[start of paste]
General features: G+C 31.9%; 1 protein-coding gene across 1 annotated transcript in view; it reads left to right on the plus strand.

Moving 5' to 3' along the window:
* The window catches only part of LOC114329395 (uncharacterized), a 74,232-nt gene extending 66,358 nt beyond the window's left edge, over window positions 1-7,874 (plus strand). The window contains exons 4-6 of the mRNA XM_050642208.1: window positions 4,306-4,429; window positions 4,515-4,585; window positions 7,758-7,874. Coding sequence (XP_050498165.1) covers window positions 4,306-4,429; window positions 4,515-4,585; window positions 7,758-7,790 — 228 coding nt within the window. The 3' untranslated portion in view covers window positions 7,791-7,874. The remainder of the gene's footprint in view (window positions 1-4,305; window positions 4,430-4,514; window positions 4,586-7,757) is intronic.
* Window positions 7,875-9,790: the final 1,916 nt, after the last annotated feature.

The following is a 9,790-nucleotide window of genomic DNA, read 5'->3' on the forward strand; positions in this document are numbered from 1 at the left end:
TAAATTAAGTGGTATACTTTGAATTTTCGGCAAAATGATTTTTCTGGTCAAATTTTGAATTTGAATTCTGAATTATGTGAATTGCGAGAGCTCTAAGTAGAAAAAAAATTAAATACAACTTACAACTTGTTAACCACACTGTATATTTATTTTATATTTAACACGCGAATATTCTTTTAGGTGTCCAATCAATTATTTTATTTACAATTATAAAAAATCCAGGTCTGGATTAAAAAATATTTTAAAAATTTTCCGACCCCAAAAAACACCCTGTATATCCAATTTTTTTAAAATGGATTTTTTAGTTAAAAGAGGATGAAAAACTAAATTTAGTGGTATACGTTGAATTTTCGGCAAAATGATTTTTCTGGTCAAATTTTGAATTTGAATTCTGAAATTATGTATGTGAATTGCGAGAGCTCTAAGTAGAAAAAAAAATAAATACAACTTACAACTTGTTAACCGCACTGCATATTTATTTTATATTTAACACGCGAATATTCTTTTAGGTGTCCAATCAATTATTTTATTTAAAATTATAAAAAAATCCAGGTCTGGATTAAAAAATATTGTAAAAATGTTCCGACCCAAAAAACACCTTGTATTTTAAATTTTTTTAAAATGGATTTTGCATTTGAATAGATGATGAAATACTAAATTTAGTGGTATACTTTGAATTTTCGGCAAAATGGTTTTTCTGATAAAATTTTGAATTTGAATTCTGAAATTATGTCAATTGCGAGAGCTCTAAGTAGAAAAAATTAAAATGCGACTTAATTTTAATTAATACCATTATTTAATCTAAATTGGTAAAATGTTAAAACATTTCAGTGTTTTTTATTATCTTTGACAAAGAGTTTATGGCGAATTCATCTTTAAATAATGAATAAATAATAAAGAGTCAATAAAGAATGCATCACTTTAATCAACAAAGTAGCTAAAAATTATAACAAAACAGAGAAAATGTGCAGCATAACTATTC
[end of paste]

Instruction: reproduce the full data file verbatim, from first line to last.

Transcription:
General features: G+C 31.9%; 1 protein-coding gene across 1 annotated transcript in view; it reads left to right on the plus strand.

Moving 5' to 3' along the window:
* The window catches only part of LOC114329395 (uncharacterized), a 74,232-nt gene extending 66,358 nt beyond the window's left edge, over window positions 1-7,874 (plus strand). The window contains exons 4-6 of the mRNA XM_050642208.1: window positions 4,306-4,429; window positions 4,515-4,585; window positions 7,758-7,874. Coding sequence (XP_050498165.1) covers window positions 4,306-4,429; window positions 4,515-4,585; window positions 7,758-7,790 — 228 coding nt within the window. The 3' untranslated portion in view covers window positions 7,791-7,874. The remainder of the gene's footprint in view (window positions 1-4,305; window positions 4,430-4,514; window positions 4,586-7,757) is intronic.
* Window positions 7,875-9,790: the final 1,916 nt, after the last annotated feature.

The following is a 9,790-nucleotide window of genomic DNA, read 5'->3' on the forward strand; positions in this document are numbered from 1 at the left end:
TAAATTAAGTGGTATACTTTGAATTTTCGGCAAAATGATTTTTCTGGTCAAATTTTGAATTTGAATTCTGAATTATGTGAATTGCGAGAGCTCTAAGTAGAAAAAAAATTAAATACAACTTACAACTTGTTAACCACACTGTATATTTATTTTATATTTAACACGCGAATATTCTTTTAGGTGTCCAATCAATTATTTTATTTACAATTATAAAAAATCCAGGTCTGGATTAAAAAATATTTTAAAAATTTTCCGACCCCAAAAAACACCCTGTATATCCAATTTTTTTAAAATGGATTTTTTAGTTAAAAGAGGATGAAAAACTAAATTTAGTGGTATACGTTGAATTTTCGGCAAAATGATTTTTCTGGTCAAATTTTGAATTTGAATTCTGAAATTATGTATGTGAATTGCGAGAGCTCTAAGTAGAAAAAAAAATAAATACAACTTACAACTTGTTAACCGCACTGCATATTTATTTTATATTTAACACGCGAATATTCTTTTAGGTGTCCAATCAATTATTTTATTTAAAATTATAAAAAAATCCAGGTCTGGATTAAAAAATATTGTAAAAATGTTCCGACCCAAAAAACACCTTGTATTTTAAATTTTTTTAAAATGGATTTTGCATTTGAATAGATGATGAAATACTAAATTTAGTGGTATACTTTGAATTTTCGGCAAAATGGTTTTTCTGATAAAATTTTGAATTTGAATTCTGAAATTATGTCAATTGCGAGAGCTCTAAGTAGAAAAAATTAAAATGCGACTTAATTTTAATTAATACCATTATTTAATCTAAATTGGTAAAATGTTAAAACATTTCAGTGTTTTTTATTATCTTTGACAAAGAGTTTATGGCGAATTCATCTTTAAATAATGAATAAATAATAAAGAGTCAATAAAGAATGCATCACTTTAATCAACAAAGTAGCTAAAAATTATAACAAAACAGAGAAAATGTGCAGCATAACTATTC